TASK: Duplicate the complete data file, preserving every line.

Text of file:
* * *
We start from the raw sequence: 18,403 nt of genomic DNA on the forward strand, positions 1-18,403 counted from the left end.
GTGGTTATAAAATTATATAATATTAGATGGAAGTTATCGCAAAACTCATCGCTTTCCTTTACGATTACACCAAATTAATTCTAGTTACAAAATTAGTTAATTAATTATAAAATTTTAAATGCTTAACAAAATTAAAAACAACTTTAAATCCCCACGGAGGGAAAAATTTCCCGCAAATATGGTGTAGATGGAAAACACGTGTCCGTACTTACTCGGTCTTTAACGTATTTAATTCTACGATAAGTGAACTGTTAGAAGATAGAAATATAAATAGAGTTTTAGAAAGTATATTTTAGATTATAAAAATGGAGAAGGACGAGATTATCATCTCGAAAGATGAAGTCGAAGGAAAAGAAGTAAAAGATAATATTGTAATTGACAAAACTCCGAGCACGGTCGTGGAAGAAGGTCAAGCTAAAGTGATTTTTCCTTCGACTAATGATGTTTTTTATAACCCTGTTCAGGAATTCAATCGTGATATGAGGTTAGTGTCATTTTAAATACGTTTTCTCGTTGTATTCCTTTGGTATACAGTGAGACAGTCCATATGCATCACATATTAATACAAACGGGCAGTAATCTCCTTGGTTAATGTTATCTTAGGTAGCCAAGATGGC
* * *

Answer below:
We start from the raw sequence: 18,403 nt of genomic DNA on the forward strand, positions 1-18,403 counted from the left end.
GTGGTTATAAAATTATATAATATTAGATGGAAGTTATCGCAAAACTCATCGCTTTCCTTTACGATTACACCAAATTAATTCTAGTTACAAAATTAGTTAATTAATTATAAAATTTTAAATGCTTAACAAAATTAAAAACAACTTTAAATCCCCACGGAGGGAAAAATTTCCCGCAAATATGGTGTAGATGGAAAACACGTGTCCGTACTTACTCGGTCTTTAACGTATTTAATTCTACGATAAGTGAACTGTTAGAAGATAGAAATATAAATAGAGTTTTAGAAAGTATATTTTAGATTATAAAAATGGAGAAGGACGAGATTATCATCTCGAAAGATGAAGTCGAAGGAAAAGAAGTAAAAGATAATATTGTAATTGACAAAACTCCGAGCACGGTCGTGGAAGAAGGTCAAGCTAAAGTGATTTTTCCTTCGACTAATGATGTTTTTTATAACCCTGTTCAGGAATTCAATCGTGATATGAGGTTAGTGTCATTTTAAATACGTTTTCTCGTTGTATTCCTTTGGTATACAGTGAGACAGTCCATATGCATCACATATTAATACAAACGGGCAGTAATCTCCTTGGTTAATGTTATCTTAGGTAGCCAAGATGGC